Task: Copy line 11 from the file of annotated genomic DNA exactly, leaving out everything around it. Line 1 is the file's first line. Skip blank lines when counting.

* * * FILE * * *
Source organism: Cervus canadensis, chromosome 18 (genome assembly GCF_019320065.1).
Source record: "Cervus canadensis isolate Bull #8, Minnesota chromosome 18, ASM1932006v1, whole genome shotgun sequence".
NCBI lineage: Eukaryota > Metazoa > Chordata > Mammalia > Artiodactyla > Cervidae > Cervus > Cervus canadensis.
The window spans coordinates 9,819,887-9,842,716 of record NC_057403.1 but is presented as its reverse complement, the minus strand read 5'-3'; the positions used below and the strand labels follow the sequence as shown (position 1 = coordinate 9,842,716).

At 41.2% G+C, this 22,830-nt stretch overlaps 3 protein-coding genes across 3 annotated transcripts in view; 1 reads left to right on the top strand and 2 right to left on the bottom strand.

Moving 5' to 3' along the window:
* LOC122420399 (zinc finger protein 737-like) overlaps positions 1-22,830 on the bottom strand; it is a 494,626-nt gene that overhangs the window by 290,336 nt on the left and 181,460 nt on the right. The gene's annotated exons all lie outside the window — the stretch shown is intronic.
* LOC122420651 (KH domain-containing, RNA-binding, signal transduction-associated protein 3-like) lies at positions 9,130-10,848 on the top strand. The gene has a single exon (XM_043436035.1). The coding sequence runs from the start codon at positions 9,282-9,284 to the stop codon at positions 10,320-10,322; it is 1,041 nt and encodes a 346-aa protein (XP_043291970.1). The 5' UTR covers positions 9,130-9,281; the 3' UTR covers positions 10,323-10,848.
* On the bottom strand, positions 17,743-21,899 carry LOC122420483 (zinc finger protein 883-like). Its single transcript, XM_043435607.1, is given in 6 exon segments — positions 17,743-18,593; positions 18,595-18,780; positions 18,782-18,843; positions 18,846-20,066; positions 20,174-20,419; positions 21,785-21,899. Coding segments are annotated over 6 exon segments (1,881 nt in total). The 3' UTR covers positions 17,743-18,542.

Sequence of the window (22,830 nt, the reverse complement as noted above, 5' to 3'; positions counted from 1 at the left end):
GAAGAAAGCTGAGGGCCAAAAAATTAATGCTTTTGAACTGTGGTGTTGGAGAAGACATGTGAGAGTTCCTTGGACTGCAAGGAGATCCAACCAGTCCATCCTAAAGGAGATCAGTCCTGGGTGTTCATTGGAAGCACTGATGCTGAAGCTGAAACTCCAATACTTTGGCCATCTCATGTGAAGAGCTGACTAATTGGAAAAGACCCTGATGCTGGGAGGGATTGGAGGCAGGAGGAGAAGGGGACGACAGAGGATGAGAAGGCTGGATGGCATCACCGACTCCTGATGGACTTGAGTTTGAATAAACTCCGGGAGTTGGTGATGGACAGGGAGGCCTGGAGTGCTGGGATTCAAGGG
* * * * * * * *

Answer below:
GAAGAAAGCTGAGGGCCAAAAAATTAATGCTTTTGAACTGTGGTGTTGGAGAAGACATGTGAGAGTTCCTTGGACTGCAAGGAGATCCAACCAGTCCATCCTAAAGGAGATCAGTCCTGGGTGTTCATTGGAAGCACTGATGCTGAAGCTGAAACTCCAATACTTTGGCCATCTCATGTGAAGAGCTGACTAATTGGAAAAGACCCTGATGCTGGGAGGGATTGGAGGCAGGAGGAGAAGGGGACGACAGAGGATGAGAAGGCTGGATGGCATCACCGACTCCTGATGGACTTGAGTTTGAATAAACTCCGGGAGTTGGTGATGGACAGGGAGGCCTGGAGTGCTGGGATTCAAGGG